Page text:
Recovering from long COVID requires a multi-faceted approach that addresses both the physical and mental aspects of the condition. Seeking medical guidance from professionals who specialize in long COVID is crucial for proper diagnosis, monitoring, and treatment. Specialists can help develop personalized recovery plans that may include physical therapy, cognitive rehabilitation, and psychological support.

Professional support systems play a vital role in long COVID recovery. The World Health Organization states that a patient-specific rehabilitation program, combined with nutritional optimization and lifestyle counseling will lead to a more rapid improvement in functional performance and long-term outcomes. Some of the techniques our team provides include: 

  • Physical Therapy Evaluation to identify the systems involved, the impairments that need to be addressed, and to design a personalized plan to meet the client’s needs. 
  • 12-week personalized treatment protocol (insurance coverage may vary).
  • Patient education and resources will be provided on avoiding exacerbating symptoms, breathing techniques, improving vagus nerve function, and creating immune resilience. 
  • Training with our certified exercise physiologist to rebuild exercise tolerance and strength.
  •  Athletic training to return to sports performance or fitness hobbies. 
  •  Modalities to improve peripheral vascular and nervous system function such as compression therapy, H-wave, and Hyperbaric Oxygen Therapy.  
  • Nutrition and supplementation consultation, lifestyle modification, and functional nutrition coaching.  

While the challenges of long COVID recovery can be overwhelming, there is hope for improvement and restoration of health. Staying informed about the latest advancements can offer optimism and inspire individuals to explore different avenues of recovery. Partnering with our team can help patients to navigate and manage symptoms.

The journey of long COVID recovery is undoubtedly challenging, but with the right support, and self-care, individuals can find their way to a brighter future. If you are living with Long COVID connect with our team through our socials or give us a call at 901.316.5456 to see how we can support you in your recovery.

Understanding and Enhancing Elbow Function

The elbow joint is a complex structure that allows for essential movements like bending, twisting, and grasping. However, when the elbow is injured or impaired, it can significantly impact our ability to perform simple tasks or engage in physical activities. That’s where physical therapy comes in. Learn the importance of the elbow, common elbow conditions, and how physical therapy can help restore strength, mobility, and function to this remarkable joint.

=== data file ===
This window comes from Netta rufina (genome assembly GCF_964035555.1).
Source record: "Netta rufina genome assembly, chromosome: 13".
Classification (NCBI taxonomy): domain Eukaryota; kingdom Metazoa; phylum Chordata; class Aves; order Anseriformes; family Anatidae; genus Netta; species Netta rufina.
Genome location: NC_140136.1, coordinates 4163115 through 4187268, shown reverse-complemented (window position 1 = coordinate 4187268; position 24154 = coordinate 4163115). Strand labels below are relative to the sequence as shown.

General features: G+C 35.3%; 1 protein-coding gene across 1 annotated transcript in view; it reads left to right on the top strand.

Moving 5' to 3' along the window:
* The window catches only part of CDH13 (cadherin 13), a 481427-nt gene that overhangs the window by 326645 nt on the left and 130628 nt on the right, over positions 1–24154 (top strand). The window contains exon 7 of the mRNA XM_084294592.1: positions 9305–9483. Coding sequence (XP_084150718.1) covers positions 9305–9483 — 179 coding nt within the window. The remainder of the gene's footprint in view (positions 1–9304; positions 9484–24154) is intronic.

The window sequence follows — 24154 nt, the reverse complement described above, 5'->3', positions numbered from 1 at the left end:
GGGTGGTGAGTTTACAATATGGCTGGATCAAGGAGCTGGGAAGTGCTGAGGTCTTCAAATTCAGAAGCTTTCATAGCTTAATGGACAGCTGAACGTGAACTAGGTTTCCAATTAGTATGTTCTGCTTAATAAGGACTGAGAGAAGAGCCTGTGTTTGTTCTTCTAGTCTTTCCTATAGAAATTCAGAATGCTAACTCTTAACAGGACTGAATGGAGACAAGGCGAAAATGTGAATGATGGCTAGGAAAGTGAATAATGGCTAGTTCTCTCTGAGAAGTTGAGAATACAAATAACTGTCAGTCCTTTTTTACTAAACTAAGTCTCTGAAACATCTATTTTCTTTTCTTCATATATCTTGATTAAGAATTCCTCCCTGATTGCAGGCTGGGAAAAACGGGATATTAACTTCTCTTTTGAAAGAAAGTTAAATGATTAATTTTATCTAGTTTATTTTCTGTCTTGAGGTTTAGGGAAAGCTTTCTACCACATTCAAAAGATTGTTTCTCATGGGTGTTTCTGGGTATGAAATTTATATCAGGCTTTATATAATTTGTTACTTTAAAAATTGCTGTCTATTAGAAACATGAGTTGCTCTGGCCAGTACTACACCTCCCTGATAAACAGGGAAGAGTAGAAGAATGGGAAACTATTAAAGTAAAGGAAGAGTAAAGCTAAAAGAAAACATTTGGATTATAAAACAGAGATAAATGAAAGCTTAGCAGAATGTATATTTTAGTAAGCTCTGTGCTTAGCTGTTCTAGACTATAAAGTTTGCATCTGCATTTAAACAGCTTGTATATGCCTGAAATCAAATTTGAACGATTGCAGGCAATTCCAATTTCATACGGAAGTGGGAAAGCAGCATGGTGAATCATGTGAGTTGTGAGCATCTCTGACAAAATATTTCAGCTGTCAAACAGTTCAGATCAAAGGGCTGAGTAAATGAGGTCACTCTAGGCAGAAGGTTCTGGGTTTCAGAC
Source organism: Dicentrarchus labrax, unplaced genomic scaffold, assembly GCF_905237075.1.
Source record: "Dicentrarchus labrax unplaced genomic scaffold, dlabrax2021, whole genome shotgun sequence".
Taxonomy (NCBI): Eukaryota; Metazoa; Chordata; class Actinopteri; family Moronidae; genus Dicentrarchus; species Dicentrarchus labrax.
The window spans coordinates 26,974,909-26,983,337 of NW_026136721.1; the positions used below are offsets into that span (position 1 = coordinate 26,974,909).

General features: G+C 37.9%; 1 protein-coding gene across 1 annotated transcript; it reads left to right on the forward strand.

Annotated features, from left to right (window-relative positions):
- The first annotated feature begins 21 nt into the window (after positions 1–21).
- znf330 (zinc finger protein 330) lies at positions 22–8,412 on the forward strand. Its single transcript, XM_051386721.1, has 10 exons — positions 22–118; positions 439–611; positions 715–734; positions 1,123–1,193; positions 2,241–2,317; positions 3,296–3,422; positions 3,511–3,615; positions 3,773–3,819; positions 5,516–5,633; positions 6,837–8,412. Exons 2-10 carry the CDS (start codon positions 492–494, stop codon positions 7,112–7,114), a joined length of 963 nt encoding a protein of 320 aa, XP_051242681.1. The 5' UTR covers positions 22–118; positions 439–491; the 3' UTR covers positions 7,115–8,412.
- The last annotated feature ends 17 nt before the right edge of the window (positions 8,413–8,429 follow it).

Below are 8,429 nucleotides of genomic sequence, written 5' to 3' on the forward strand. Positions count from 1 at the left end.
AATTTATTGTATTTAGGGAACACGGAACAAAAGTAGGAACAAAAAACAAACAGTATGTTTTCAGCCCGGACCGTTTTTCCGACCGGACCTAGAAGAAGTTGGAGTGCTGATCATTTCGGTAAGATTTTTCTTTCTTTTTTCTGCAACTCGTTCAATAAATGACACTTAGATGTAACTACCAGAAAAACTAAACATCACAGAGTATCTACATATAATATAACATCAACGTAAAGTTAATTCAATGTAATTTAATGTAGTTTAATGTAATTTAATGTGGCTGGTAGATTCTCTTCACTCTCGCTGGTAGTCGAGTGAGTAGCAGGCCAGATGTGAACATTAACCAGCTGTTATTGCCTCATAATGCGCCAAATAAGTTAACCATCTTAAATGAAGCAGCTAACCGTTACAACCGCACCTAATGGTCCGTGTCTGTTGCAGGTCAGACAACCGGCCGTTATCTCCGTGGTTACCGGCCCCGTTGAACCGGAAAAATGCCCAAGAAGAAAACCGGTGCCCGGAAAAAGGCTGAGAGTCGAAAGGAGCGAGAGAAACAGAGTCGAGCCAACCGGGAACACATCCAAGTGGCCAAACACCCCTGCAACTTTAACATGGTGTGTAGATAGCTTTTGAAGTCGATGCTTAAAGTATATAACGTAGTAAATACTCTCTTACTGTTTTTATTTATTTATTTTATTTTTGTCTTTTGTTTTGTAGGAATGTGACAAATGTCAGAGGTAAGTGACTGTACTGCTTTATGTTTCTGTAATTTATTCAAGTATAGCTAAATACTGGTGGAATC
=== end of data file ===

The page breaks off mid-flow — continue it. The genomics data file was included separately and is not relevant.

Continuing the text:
I recently saw a car vanity plate that read “LBODOC” (as in elbow doc). The driver — probably an orthopedic doctor or arthritis specialist — was clearly a fan of the elbow, an unassuming joint and a surprisingly central player in many daily tasks. I could relate: throughout my medical career, the elbow has been my favorite joint.

Here’s why we should give praise to elbows and do all we can to protect them.

What if we didn’t have elbows?

Let’s face it: the human experience would be quite different without elbows.

Imagine your arm without a joint that bends at the elbow. You’d be unable to easily feed yourself, put on makeup, shave your face, or brush your teeth. It’d be tough to get dressed or throw a ball without elbows. And, importantly, wiping yourself after using the bathroom would be nearly impossible.

Yet, when it comes to joints and joint disease, we hear little about elbows; hips and knees get most of the attention. So, let’s consider for a moment what the lowly elbow does and why it deserves more credit.

How do your elbows work?

Three bones come together at the elbow joint: the humerus, which is in the upper arm, and two long bones called the ulna and radius in the lower arm.

Your elbow has two main motions:

  • Flexing and straightening. Flexing your arm allows you to bring your hand toward your body (flexion), which you do when bringing food to your mouth or putting your hands on your hips. Straightening your arm (extension) allows such motions as putting your arm in a shirt sleeve or reaching your toes.
  • Turning up and down. You can also flip your palms from facing the ceiling (supination) to facing the floor (pronation). These motions are important for many common movements, such as turning a key or a doorknob.

Bumping your elbow: Why is it called the funny bone?

Probably for two reasons:

  • The humerus in the upper arm sounds just like the word humorous, meaning funny.
  • Bumping your elbow often puts pressure on the ulnar nerve, since it’s located between the bones of the joint. Pressure on this nerve can cause a funny tingling sensation that runs down your arm.

Elbow trouble: Four well-known problems — and a surprising fifth

Like so many overlooked and underappreciated things, most people think little about their elbows until something goes wrong. Here are some of the most common elbow problems:

  • Arthritis. Several types of arthritis can affect the elbow, including rheumatoid arthritis, psoriatic arthritis, and gout. Interestingly, the most common type of arthritis, osteoarthritis, doesn’t usually affect the elbow unless there’s been prior damage to the joint.